What Money Can’t Buy

Everyone applauded it as a great victory for the homeless. In Santa Ana, California, dozens of homeless people had camped out on the lawn of the Civic Center, living in makeshift tents stretched between shopping carts. Neighbors complained that the homeless people were drunk and rowdy, so police moved in to clean up the area. They arrested about 30 people on petty charges like littering and loitering. But the homeless had friends in high places--advocate lawyers who took the police department to court, claiming it had violated the homeless people's rights. And they won! The court ordered the city of Santa Ana to pay damages of $11,000 per homeless person. That was enough to start a new life: rent an apartment, buy a car, find a job. Hope ran high. Here was one group of homeless people who were going to get a shot at starting over. A few of them took the shot. They went back to their families and tried to put the money to good use. But for most of the people, the $11,000 made no long-term difference at all. They continued to be plagued by the same problems that had made them homeless in the first place--afflictions no amount of money can cure: drug and alcohol addiction, mental instability, and lack of basic living skills. For these people, the sudden gift turned into a temptation to indulge their weaknesses--a temptation they couldn't resist. They moved into motel rooms and spent the money on drugs, booze, and partying. A 36-year-old woman reports that she rented a luxury car, picked up her friends, and they cruised the city getting drunk. One by one, as their money ran out, they filtered back to the streets. Today all but nine are back in their old haunts, sleeping under park benches and make-shift tents. The story is disheartening--and it illustrates the error of what most politicians say about the homeless. Typically, the homeless are portrayed as stable families hit from the outside by economic troubles. All they need is some financial assistance from the government. But this describes only a fraction of the homeless, the ones who bounce back quickly. Chronic homelessness, on the other hand, is a result of deep-seated internal problems. Roughly a third of the homeless are addicts. To get off the streets, they first need to get off drugs. Another third of the homeless are mentally ill. What they need is medication and treatment. And many of the homeless lack basic life skills and self-discipline. A recent issue of Reader's Digest describes a young woman named Cindy, who had 2 children, never married, and ended up homeless because she didn't pay her rent. It turned out, she was spending her welfare checks on clothes and make-up. What people like Cindy need is to learn the basic skills of running a household and keeping a budget. Chronic homelessness is a problem that can only be solved when people are changed from the inside. Which means it's a problem suited to the Church, not the government. Inner change, spiritual transformation--that's what the gospel is all about. Solving the homeless problem doesn't just mean giving people $11,000. It doesn't even mean building more houses. It means doing the Christian work of ministering to people so they have the skills to live in those houses.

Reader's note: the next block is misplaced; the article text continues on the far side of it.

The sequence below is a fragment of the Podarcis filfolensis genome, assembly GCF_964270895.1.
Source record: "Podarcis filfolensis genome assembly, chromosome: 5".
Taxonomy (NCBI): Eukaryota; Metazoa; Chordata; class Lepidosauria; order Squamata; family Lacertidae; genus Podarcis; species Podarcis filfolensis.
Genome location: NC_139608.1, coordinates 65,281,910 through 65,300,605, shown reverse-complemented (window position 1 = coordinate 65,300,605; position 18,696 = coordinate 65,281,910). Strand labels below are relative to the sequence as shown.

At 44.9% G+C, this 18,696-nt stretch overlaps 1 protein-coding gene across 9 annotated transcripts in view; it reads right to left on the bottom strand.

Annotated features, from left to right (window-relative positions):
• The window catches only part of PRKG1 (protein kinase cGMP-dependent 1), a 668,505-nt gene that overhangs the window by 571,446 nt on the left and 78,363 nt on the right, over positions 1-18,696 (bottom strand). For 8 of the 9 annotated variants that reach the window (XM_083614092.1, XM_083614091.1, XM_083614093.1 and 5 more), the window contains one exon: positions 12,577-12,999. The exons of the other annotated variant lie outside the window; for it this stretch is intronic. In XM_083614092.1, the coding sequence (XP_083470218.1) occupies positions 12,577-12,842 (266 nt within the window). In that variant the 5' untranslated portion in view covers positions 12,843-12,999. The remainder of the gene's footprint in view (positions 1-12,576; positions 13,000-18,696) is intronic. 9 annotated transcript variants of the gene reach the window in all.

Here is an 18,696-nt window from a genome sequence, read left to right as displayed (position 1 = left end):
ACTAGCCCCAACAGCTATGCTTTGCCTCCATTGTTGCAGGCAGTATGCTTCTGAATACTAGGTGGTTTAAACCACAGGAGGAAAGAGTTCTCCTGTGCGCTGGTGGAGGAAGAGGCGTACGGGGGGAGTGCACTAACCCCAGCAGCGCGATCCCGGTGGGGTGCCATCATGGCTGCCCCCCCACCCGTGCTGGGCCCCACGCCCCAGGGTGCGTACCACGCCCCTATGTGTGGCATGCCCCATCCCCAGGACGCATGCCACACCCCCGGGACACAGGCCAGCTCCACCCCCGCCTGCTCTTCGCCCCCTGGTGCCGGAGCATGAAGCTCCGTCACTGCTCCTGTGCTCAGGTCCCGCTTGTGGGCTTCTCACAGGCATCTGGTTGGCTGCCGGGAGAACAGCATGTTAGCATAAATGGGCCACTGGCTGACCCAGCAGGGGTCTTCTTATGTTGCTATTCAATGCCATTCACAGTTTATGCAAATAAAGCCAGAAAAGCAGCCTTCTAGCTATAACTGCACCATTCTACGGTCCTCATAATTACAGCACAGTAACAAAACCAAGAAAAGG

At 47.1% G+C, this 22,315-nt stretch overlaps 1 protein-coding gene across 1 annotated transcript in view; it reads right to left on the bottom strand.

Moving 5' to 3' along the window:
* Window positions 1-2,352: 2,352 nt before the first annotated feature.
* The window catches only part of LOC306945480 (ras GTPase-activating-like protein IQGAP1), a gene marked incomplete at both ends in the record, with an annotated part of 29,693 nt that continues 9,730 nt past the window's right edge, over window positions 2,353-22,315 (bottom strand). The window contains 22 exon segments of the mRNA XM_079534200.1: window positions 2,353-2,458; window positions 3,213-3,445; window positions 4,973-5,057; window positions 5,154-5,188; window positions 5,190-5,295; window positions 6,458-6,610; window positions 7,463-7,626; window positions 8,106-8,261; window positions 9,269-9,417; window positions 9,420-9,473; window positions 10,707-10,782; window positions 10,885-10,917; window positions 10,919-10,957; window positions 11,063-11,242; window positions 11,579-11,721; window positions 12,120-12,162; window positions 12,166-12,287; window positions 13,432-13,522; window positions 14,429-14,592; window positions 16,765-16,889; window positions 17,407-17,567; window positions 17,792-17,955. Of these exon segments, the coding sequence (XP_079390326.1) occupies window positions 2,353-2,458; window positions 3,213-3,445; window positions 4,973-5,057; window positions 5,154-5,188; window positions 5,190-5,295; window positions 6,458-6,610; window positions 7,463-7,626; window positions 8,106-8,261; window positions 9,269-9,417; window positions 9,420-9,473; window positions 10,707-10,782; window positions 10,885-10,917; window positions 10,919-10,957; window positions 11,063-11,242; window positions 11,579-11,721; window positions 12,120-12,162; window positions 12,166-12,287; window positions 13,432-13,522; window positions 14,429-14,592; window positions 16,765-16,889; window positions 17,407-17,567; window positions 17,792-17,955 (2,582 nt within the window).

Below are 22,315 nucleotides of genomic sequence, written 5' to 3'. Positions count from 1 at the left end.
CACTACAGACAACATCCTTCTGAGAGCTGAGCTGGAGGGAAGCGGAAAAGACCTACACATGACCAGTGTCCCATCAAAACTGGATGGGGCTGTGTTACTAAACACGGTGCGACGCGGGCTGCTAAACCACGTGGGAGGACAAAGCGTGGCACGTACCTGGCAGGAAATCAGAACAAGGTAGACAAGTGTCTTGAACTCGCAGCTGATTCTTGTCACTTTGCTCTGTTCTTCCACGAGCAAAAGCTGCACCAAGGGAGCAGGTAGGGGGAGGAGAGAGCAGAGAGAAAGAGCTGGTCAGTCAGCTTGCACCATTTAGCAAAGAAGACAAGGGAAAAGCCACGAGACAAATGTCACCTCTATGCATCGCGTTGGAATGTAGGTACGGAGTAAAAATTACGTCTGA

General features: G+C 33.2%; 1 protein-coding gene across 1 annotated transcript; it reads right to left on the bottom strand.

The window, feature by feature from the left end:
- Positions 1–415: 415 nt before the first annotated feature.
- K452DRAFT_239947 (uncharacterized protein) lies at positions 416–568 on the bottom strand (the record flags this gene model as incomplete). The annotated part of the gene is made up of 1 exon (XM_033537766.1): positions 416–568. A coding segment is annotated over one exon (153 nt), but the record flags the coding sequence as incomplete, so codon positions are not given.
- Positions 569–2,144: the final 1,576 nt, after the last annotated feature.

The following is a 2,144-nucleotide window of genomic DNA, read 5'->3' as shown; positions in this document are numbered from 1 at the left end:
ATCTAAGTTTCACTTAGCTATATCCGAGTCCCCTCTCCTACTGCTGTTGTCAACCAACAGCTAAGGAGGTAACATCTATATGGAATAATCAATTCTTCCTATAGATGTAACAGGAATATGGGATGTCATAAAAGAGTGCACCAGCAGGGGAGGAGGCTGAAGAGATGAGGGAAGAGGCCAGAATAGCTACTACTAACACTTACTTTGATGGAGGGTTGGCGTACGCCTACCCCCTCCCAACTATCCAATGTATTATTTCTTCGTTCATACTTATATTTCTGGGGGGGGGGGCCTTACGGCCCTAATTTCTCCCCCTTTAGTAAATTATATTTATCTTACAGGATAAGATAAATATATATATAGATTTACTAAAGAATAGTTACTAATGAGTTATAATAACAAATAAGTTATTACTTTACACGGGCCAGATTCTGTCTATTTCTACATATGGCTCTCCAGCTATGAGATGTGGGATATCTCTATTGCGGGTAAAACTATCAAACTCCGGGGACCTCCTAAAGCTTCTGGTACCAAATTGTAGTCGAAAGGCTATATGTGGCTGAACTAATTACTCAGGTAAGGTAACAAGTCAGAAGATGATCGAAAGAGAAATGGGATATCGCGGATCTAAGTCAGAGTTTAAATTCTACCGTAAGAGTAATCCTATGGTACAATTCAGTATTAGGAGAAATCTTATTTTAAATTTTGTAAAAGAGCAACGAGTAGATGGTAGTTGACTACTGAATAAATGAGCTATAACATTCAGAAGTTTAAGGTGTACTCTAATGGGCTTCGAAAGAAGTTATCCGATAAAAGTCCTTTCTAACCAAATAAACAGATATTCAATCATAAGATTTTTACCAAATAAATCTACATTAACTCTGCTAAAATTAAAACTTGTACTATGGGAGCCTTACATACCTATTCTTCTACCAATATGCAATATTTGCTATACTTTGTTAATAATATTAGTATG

Chuck Colson


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